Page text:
Mary Ann Doane describes how “the actuality dominated the first decade of film production and produced continual evidence of the drive to fix and make repeatable the ephemeral”, so “cinema made archivable duration itself” (2002: 22),[8] and “as images are stored” by the way of recording “time itself is stored” (2002: 23). The ephemerality of the street scenes in Albanie, as well as contingent and ordinary movements of the dead and un-identified people we observe on the screen, are conserved as national heritage. Whilst the people on the film are no longer here physically, their presence is immortalised on celluloid. As stated previously, given their ability to record an experience of the present and archive it for future reading, the films themselves have an archival function. Thus, any moment of life is potentially ‘archivable’ within a film. This moment in space and time, the ‘this, here and now’ of human experience, can be conserved, ‘embalmed’ on celluloid for a future reading, reinforcing Derrida’s claim that: “A spectral messianicity is at work in the concept of the archive and ties it, like religion, like history, like science itself, to a very singular experience of the promise” (1996: 36). Albert Kahn and Jean Brunhes’ scientific quest contained an ethnographic and anthropological impulse to capture the everyday on camera with the aim to halt finitude and disappearance. Embalming these everyday human gestures on celluloid had a purely archival function, as in Derrida’s words, of an “experience of the promise”.

The journey to the Balkans
Before analysing the footage, it is necessary to establish its relationship to the autochrome photographs taken in the Balkans in the collection. Records at the Albert Kahn Museum in France indicate that the geographer Jean Brunhes and photographer Auguste Leon undertook their journey through the Balkan region in September and October of 1913. Auguste Leon was also in Turkey in June of 1913, taking several hundred of photographs. Detailed annotations on the conserved autochrome plates from their journey throughout Albania, indicate that the views were taken in the following locations on these dates: thirty seven photographs in Durrës on 16 October 1913, four photographs in Kodjazi and four photographs in Reth on 17 October 1913, thirty one photographs in Tirana on 18 October 1913 and sixteen photographs in Shkodër on 21 October 1913. The remaining autochrome photographs from the Balkan region indicate they visited Greece between 2–14 October and Montenegro between 20–23 October of the same year, and sometime earlier they were present in Macedonia (May 1913), Serbia (April 1913) and Kosovo (4–9 May 1913). Number of views taken in Bosnia and Herzegovina (at the time annexed to Austria-Hungary) is significantly more important: three hundred and eleven photographs, while indications on the autochrome photographs show Auguste Leon was there a year earlier, in October 1912.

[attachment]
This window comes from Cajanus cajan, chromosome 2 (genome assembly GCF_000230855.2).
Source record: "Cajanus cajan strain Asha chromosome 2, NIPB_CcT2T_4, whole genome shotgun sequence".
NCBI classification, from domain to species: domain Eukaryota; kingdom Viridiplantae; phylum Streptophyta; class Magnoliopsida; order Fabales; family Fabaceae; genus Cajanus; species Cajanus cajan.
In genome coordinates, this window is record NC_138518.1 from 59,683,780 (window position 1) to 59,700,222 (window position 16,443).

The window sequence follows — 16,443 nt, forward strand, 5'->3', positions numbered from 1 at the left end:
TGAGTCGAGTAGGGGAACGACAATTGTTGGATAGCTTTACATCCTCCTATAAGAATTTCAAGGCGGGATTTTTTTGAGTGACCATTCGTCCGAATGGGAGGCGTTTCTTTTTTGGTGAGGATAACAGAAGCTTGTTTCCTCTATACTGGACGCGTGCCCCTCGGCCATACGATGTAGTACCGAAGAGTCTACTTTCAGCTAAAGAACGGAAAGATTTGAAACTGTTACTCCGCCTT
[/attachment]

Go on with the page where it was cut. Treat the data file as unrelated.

The autochrome photographs are an early colour photography system, patented by the brothers Auguste and Louis Lumière in 1903, and first marketed in 1907. Autochrome photography was the principal colour photography process in use (on glass plates), consisting of a photo-sensitive layer made of microscopic grains of potato starch, and once exposed, it resulted in a unique positive image on glass. The plate was reversal-processed into a positive transparency, that is, the plate was first developed into a negative image but not ‘fixed’, then the silver forming the negative image was chemically removed, then the remaining silver halide was exposed to light and developed, producing a positive image.  At the time, the Lumière factory produced 6000 virgin autochrome plates per day, whose production continued until 1932, rendering it a very profitable business. The autochrome photographs required a long exposure time; therefore many of the resulting photographs are carefully orchestrated poses and mise-en-scène of everyday situations, portraits or landscape shots. The Albert Kahn Museum actually houses one of the largest autochrome collections in the world. Furthermore, it is important to note that the transportation of fragile glass plates and the heavy camera equipment was an incredible feat for the time and the conditions of shooting.

According to the dates on the autochrome photographs, Jean Brunhes and Auguste Leon were in Albania in October of 1913, and one would presume they also took the black and white documentary footage in the same period. However, Auguste Leon is regarded as being only the photographer, and was not operating the cine-camera on any of the missions. During my archival research in November 2012, I interviewed the archivists at the Albert Kahn Museum who indicated that the two rushes were filmed in Albania in 1912, presumably having taken the information from the actual film reels. Due to the content on the reels, both films are catalogued under the title Scenes de rue (Street scenes), first is 1min24 and the second is 4min47 in length. The views depict busy streets from two-three angles in perhaps one or more Albanian cities. The angle and point of view is compatible with Brunhes’s conceptualization of human geography with early cinema actualities, which served as a model for the Kahn archive’s methodology of unedited, static, street-level shots (Amad 2010). To date, the archivists from the Museum were not able to identify the cities represented on the films positively, but indicated that some Albanian historians suggested the views come from the cities of Durrës and Shkodër.